Honestly, how much do you really know about Japan? What’s the first thing that comes to your mind? According to the media and hearsay, we get a lot of information about what Japanese people do and how the country works and we’re pretty sure Japan is a crazy country, right?
Anata ni himitsu o oshiemashô (Let me tell you a secret):
Anime and manga are kid’s stuff!?
Can you remember playing Yu Gi Oh! or watching Pokemon, Naruto or Biene Maya after school? Known as the Japanese interpretation of comics and their animated version, anime and manga become famous in the 70s in Germany. Despite massive criticism of the violence by some people, it seems manga and anime are made for kids. However, only some anime are just for kids because there are topics and stories for all ages. While Biene Maya and Pokemon try to teach kids friendship, loyalty and honesty, others are meant for grownups and tell us something about our sometimes harsh and cruel world. They‘re very important methods for teaching values.
Itadakimas – Japan’s dangerous food
Besides sushi and ramen, Japanese people like to eat dangerous things like fugo (pufferfish) and awabi (ear shells).If you go to Japan, you won’t find many restaurants serving this kind of food. Only a few selected cooks with a special qualification are allowed to serve these dishes. Apart from this, the most famous dishes are donburi, rice with a variety of toppings and karê-raisu (curry with rice).
An interesting fact about their food: they don’t put many spices into it and prefer light food, and is serve it very hot! As we’re used to western food, Japanese food might taste a bit strange, at first, but it gets better as you get used to it. And thanks to the 7/11 stores at every corner, you never go hungry, as you’re able to buy freshfood.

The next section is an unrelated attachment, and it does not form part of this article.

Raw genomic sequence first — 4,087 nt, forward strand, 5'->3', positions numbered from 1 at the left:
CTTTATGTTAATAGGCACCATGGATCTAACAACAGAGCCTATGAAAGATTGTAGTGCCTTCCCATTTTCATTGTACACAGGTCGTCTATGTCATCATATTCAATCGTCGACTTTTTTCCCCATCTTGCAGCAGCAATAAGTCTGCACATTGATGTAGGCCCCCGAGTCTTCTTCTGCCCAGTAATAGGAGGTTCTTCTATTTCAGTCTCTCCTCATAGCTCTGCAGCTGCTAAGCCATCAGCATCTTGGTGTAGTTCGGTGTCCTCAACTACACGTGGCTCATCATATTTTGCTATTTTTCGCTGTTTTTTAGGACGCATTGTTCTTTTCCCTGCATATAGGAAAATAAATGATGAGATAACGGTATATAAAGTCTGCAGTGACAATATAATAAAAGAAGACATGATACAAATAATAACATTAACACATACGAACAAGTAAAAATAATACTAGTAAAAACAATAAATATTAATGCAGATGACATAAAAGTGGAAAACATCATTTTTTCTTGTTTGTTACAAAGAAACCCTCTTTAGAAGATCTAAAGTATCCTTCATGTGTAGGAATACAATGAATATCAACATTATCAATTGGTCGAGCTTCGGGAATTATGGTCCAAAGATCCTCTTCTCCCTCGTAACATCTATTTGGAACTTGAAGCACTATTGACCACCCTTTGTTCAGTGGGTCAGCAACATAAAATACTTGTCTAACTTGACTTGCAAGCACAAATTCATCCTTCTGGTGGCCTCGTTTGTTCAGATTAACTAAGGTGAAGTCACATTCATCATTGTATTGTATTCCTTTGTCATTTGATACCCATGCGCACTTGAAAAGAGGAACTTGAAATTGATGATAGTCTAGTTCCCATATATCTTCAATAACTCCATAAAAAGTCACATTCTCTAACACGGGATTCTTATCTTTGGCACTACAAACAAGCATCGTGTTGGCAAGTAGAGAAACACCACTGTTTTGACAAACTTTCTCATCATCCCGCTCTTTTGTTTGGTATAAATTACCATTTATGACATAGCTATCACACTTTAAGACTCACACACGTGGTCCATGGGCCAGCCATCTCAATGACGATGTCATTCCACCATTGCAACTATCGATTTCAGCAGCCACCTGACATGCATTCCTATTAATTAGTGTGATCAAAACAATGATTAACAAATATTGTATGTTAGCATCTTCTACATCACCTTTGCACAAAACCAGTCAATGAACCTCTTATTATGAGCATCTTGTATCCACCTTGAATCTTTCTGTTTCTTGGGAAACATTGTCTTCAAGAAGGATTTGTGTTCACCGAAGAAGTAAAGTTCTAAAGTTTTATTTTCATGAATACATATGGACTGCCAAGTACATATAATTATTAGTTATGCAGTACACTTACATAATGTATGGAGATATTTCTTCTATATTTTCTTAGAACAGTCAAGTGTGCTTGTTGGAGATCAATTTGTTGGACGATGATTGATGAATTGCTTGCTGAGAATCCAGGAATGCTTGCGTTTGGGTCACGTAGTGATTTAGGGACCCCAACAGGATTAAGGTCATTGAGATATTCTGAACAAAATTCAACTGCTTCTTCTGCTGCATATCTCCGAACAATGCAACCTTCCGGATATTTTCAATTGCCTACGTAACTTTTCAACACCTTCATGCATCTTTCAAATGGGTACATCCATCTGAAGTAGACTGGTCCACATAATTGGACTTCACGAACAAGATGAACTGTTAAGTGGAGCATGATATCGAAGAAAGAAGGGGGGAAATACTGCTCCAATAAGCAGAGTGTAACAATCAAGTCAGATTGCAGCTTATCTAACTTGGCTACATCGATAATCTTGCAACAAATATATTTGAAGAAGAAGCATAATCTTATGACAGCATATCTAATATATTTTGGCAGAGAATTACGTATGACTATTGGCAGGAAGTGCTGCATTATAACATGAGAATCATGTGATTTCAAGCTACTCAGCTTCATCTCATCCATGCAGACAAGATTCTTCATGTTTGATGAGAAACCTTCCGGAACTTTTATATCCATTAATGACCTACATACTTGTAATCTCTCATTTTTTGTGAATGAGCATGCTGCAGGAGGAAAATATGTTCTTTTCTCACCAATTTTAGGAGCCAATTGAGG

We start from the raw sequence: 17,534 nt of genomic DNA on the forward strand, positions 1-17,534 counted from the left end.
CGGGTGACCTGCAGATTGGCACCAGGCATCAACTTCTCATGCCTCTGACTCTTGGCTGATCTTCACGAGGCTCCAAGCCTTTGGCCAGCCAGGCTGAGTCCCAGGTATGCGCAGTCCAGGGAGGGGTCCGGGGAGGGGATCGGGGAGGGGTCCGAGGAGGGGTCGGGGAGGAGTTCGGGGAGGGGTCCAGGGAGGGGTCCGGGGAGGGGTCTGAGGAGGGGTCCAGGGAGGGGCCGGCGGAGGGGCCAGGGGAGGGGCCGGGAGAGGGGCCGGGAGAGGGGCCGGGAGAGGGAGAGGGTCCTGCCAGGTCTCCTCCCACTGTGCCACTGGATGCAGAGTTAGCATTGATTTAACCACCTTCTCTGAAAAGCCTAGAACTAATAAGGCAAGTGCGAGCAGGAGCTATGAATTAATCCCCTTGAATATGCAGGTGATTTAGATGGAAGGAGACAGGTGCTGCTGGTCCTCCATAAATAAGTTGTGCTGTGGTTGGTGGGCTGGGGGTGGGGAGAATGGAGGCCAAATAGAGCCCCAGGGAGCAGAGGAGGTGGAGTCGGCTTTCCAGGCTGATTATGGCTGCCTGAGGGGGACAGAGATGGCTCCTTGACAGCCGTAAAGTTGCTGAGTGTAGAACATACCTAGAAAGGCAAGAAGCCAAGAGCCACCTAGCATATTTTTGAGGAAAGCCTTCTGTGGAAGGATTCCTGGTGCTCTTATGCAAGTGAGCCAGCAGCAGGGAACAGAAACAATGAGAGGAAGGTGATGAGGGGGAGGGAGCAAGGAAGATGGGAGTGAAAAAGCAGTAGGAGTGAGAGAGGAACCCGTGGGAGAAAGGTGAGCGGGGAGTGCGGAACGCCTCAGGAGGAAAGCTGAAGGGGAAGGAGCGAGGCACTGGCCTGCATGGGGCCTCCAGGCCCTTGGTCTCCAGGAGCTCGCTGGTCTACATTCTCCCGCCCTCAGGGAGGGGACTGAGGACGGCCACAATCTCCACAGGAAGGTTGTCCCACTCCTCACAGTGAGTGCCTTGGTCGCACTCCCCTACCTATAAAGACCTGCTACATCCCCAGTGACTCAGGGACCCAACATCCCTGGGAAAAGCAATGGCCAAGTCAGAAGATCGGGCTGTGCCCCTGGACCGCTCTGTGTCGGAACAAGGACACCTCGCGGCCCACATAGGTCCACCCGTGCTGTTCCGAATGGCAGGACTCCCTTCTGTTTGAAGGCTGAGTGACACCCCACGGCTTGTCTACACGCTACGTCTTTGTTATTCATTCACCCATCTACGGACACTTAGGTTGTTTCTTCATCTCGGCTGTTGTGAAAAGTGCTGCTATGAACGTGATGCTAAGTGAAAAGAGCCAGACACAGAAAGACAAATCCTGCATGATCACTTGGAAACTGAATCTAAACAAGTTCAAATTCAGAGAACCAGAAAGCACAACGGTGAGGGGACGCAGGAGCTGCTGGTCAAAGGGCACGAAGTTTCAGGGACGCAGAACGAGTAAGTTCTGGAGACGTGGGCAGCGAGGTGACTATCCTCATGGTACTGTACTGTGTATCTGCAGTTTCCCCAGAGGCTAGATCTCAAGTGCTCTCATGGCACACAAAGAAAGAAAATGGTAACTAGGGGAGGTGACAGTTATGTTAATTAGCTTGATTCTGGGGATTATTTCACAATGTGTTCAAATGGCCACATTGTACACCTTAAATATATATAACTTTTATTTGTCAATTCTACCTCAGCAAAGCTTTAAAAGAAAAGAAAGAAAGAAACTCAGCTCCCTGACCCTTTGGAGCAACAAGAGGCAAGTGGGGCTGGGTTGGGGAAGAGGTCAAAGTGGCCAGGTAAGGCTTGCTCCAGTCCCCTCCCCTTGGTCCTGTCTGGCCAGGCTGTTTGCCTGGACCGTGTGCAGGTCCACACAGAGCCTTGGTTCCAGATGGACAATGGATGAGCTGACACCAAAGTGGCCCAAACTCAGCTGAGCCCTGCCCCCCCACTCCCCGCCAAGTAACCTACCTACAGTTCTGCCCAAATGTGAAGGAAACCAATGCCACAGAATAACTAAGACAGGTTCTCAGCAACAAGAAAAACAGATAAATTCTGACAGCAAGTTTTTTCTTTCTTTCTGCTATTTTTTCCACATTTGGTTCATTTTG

Japan as a high-tech country
When it comes to technology, Japan is second to none. Imagine one skyscraper next to the other with big screens on most of them, combined with the singing (!) traffic lights and masses of people wandering around – this is a typical day in Tôkyô or Ôsaka. Apart from singing toilets, a typical Japanese household isn’t full of technology. And because there’s a housing shortage in the cities, the Japanese people have to save space. They’re fans of minimalism and some don’t even own a TV. But as fancy as Japan is, not every big city is just filled with technology. Hiroshima, for example, is comparable with Augsburg in this sense, and if you take a closer look, you can see how high-tech mixes with tradition in many big cities. And if you go further into the rural areas, you’ll realise that these places aren’t affected as much by technology.
So, clichés sometimes have a core of truth, but in order to tell the differences between the truth and generalisations, it might be a good idea to travel to different places. Every single country is uniquein its own way – datte bayo!
Author & Pictures: Sabrina Korti